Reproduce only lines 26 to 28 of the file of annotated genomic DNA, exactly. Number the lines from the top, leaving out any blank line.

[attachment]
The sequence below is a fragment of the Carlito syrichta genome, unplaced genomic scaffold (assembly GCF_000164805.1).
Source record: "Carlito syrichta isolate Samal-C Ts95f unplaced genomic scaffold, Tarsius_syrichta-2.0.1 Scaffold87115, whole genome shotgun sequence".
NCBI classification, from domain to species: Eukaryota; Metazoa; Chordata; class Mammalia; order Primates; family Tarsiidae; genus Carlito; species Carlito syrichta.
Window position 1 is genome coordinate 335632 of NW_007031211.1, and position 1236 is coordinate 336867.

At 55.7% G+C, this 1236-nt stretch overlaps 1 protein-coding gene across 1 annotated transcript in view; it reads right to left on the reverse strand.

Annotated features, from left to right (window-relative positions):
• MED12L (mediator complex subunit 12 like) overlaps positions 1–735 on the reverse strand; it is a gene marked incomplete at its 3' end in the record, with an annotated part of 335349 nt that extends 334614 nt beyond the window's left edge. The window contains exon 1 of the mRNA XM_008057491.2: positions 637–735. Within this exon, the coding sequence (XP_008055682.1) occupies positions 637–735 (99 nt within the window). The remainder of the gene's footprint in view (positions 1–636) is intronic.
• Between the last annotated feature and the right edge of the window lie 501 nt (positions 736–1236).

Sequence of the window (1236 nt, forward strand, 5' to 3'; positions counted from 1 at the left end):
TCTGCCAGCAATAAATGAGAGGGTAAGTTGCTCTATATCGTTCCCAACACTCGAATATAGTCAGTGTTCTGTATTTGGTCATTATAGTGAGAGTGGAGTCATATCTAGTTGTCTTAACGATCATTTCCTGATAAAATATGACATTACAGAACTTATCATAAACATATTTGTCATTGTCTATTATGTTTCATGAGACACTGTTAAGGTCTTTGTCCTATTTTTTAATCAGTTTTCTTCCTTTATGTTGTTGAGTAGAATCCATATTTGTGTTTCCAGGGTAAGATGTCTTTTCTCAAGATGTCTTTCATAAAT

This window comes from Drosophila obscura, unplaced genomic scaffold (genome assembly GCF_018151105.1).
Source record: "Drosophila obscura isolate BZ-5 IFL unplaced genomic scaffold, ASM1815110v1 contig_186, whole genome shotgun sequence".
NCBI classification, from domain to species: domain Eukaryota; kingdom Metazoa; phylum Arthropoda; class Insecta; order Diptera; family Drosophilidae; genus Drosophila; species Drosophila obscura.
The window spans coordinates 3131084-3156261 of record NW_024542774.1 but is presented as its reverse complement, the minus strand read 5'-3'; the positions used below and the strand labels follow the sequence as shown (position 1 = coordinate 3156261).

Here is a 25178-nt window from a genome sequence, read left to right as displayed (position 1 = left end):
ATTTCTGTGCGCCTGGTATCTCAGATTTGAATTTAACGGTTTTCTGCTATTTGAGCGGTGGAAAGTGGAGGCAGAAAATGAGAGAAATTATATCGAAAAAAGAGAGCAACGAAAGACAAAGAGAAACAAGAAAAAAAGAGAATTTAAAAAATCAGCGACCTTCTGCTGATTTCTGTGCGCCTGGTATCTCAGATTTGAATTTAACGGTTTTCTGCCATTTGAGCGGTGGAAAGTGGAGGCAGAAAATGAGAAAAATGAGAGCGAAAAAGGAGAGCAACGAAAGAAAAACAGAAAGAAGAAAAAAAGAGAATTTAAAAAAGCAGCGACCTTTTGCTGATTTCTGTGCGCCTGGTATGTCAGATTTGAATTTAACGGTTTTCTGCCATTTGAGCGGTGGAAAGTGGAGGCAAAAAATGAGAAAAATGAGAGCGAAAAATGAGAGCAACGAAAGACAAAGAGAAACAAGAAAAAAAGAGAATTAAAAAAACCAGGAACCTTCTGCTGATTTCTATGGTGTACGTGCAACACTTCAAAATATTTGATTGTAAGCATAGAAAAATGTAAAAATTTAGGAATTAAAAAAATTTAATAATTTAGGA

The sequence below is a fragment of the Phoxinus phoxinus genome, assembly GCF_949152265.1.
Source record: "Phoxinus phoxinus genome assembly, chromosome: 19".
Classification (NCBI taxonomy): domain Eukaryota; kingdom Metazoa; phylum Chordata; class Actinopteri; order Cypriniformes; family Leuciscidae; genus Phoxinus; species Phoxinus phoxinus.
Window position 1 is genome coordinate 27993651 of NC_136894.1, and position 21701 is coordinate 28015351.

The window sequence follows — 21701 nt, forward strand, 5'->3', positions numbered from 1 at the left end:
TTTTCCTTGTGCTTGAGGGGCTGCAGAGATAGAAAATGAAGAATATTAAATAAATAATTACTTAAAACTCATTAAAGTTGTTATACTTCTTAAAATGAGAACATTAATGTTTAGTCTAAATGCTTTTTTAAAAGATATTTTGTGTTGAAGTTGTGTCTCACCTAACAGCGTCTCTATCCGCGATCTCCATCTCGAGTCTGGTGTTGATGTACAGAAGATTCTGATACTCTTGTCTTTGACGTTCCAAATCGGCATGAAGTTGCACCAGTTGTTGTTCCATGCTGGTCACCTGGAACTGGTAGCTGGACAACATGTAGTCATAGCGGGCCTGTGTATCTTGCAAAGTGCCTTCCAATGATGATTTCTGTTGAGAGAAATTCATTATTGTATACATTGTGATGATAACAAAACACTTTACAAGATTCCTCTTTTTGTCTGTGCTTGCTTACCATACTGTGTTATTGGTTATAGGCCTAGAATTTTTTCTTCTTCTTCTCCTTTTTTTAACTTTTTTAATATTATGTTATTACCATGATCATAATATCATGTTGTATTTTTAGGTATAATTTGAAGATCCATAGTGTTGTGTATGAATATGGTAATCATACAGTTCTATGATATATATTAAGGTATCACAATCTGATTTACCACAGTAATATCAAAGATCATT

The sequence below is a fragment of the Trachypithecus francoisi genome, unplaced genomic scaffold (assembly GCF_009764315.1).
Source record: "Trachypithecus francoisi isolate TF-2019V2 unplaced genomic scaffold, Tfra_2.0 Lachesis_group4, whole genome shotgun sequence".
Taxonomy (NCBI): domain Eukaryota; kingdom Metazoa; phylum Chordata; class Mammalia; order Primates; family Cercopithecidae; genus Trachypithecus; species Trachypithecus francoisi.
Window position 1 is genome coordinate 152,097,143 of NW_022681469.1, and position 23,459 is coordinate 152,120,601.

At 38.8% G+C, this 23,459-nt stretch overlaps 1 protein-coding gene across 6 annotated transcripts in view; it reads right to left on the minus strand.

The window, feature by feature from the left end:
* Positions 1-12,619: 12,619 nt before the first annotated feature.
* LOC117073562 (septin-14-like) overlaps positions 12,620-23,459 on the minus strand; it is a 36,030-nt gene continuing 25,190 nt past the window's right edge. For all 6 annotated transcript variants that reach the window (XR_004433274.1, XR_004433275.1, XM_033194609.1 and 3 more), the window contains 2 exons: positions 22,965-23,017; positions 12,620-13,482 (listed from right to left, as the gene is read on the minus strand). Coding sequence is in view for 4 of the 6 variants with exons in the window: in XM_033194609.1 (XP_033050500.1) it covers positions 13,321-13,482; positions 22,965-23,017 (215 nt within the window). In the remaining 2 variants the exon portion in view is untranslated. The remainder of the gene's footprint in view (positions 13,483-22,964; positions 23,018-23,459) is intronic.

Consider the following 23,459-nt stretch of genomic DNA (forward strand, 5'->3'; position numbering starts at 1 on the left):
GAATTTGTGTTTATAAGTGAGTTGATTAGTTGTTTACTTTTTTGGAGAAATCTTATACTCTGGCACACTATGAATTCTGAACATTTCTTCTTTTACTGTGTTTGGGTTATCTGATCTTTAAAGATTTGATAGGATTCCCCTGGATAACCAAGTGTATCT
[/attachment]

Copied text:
Window position 1 is genome coordinate 152,097,143 of NW_022681469.1, and position 23,459 is coordinate 152,120,601.

At 38.8% G+C, this 23,459-nt stretch overlaps 1 protein-coding gene across 6 annotated transcripts in view; it reads right to left on the minus strand.

The window, feature by feature from the left end: